Insurance coverage is an integral part of the construction process. The contract documents rely on insurance to facilitate the risk allocation and risk transfer needs of the project. These contractual specifications lay out the types of coverage, policy limits, and policy terms required. Many people engaged in the construction industry view insurance procurement as a commodity based proposition.
In that sense, coverage is perceived as being equal from carrier to carrier with the only variable being pricing. This means that many people are purchasing insurance based on price alone without a thorough understanding of what they are getting for their money.
Consider how that worked out for the contractor and subcontractor involved in the recent case styled Skanska USA Building v. M.A.P. Mechanical Contractors. In that case, Skanska, a contractor, engaged M.A.P. Mechanical, as subcontractor, to provide certain mechanical improvements to a hospital facility located in Midland, Michigan. The subcontractor allegedly installed parts of its work incorrectly resulting in approximately $1.4 million dollars in damage to the facility. Both filed claims against M.A.P.’s commercial general liability carrier, seeking indemnification for these damages. The carrier rejected the claim, arguing, among other things, that a construction defect could not trigger coverage. In other words, the carrier claimed that there was no coverage. The Michigan Supreme Court disagreed and held that a construction defect can constitute an occurrence under a standard commercial general liability policy.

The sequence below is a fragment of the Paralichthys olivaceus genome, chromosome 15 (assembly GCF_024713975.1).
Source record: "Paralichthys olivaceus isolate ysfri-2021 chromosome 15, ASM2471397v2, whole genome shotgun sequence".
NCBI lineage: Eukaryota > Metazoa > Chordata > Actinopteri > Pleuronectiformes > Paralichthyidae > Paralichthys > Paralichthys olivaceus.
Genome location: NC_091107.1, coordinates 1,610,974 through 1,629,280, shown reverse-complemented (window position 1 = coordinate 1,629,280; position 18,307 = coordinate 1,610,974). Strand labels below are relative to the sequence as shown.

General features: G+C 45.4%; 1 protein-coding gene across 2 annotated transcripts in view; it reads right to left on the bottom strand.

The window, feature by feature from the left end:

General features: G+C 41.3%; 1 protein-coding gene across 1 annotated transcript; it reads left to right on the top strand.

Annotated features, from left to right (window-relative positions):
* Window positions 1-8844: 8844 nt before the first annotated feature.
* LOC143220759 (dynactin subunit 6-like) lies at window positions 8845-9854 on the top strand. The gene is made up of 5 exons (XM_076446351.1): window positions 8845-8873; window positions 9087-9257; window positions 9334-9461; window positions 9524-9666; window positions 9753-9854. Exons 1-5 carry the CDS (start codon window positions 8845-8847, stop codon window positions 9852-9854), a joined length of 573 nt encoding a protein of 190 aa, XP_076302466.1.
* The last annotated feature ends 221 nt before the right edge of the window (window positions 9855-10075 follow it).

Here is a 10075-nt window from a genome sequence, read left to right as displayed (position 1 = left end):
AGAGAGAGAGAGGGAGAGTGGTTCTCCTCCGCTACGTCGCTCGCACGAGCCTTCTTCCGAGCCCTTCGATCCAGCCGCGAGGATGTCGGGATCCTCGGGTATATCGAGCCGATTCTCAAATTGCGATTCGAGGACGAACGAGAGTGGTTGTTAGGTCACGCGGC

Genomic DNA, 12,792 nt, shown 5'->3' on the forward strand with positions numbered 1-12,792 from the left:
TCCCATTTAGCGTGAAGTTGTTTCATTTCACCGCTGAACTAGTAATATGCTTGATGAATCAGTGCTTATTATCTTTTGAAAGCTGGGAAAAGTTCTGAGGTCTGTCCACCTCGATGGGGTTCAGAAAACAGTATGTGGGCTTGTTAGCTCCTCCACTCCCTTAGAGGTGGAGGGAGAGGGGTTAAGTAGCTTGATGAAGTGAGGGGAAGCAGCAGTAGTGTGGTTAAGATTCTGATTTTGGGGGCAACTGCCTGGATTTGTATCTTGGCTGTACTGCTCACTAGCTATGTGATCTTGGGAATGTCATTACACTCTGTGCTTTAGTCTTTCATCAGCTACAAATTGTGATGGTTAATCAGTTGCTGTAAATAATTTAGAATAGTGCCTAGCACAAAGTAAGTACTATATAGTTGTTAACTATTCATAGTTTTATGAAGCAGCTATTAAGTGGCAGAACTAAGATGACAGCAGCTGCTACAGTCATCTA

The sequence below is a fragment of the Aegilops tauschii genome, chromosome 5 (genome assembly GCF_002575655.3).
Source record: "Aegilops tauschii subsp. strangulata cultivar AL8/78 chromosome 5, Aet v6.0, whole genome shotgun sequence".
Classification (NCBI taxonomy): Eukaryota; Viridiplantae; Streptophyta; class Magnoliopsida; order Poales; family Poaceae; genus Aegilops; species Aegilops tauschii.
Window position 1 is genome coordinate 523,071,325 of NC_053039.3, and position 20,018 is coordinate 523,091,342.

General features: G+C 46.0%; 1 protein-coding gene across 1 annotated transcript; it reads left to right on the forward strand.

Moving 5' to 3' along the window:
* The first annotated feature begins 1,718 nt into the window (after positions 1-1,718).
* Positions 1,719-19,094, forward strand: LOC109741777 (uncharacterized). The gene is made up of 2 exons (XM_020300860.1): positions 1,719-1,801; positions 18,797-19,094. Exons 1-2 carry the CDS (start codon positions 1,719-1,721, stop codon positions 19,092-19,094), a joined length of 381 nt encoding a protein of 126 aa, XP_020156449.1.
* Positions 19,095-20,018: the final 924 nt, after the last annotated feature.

But, that is not the most interesting part. What is notable is that the same insurance company that denied these claims offered a free endorsement for this coverage. This begs the question: why was this endorsement not bound to the policy? The most likely explanation is that this policy was viewed as a commodity with no real eye towards what coverage actually existed according to the policy language coupled with a lack of understanding about the gaps in coverage that frequently exist when insurance programs are not viewed holistically.
The good news is that there are inexpensive ways to avoid the costly mistake of purchasing insurance policies that do not provide the coverage needed. Having an insurance broker that understands the issues and coverage gaps is critical. Having insurance program designs reviewed by legal counsel is also an effective way to analyze coverage before problems arise. With insurance premiums on the rise it is important to make sure that you are getting the coverages you need along with the coverages that you are paying for.